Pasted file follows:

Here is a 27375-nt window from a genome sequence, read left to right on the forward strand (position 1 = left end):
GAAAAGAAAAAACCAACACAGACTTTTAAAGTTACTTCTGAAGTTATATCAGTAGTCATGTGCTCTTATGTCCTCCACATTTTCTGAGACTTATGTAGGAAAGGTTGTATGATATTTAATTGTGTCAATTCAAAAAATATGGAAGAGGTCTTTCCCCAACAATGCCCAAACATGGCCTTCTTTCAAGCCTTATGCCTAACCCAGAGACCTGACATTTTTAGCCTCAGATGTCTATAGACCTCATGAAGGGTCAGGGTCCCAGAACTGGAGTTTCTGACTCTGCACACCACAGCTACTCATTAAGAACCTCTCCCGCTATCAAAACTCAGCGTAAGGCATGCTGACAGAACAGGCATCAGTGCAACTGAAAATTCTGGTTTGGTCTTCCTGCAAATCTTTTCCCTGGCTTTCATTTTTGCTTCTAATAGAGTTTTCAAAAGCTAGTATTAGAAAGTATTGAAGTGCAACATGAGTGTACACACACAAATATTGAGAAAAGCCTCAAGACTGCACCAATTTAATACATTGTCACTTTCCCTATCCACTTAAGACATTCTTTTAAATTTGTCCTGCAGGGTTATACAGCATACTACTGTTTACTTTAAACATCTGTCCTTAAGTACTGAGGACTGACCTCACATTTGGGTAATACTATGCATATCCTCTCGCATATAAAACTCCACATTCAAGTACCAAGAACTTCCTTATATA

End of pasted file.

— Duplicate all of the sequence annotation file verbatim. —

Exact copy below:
Here is a 27375-nt window from a genome sequence, read left to right on the forward strand (position 1 = left end):
GAAAAGAAAAAACCAACACAGACTTTTAAAGTTACTTCTGAAGTTATATCAGTAGTCATGTGCTCTTATGTCCTCCACATTTTCTGAGACTTATGTAGGAAAGGTTGTATGATATTTAATTGTGTCAATTCAAAAAATATGGAAGAGGTCTTTCCCCAACAATGCCCAAACATGGCCTTCTTTCAAGCCTTATGCCTAACCCAGAGACCTGACATTTTTAGCCTCAGATGTCTATAGACCTCATGAAGGGTCAGGGTCCCAGAACTGGAGTTTCTGACTCTGCACACCACAGCTACTCATTAAGAACCTCTCCCGCTATCAAAACTCAGCGTAAGGCATGCTGACAGAACAGGCATCAGTGCAACTGAAAATTCTGGTTTGGTCTTCCTGCAAATCTTTTCCCTGGCTTTCATTTTTGCTTCTAATAGAGTTTTCAAAAGCTAGTATTAGAAAGTATTGAAGTGCAACATGAGTGTACACACACAAATATTGAGAAAAGCCTCAAGACTGCACCAATTTAATACATTGTCACTTTCCCTATCCACTTAAGACATTCTTTTAAATTTGTCCTGCAGGGTTATACAGCATACTACTGTTTACTTTAAACATCTGTCCTTAAGTACTGAGGACTGACCTCACATTTGGGTAATACTATGCATATCCTCTCGCATATAAAACTCCACATTCAAGTACCAAGAACTTCCTTATATA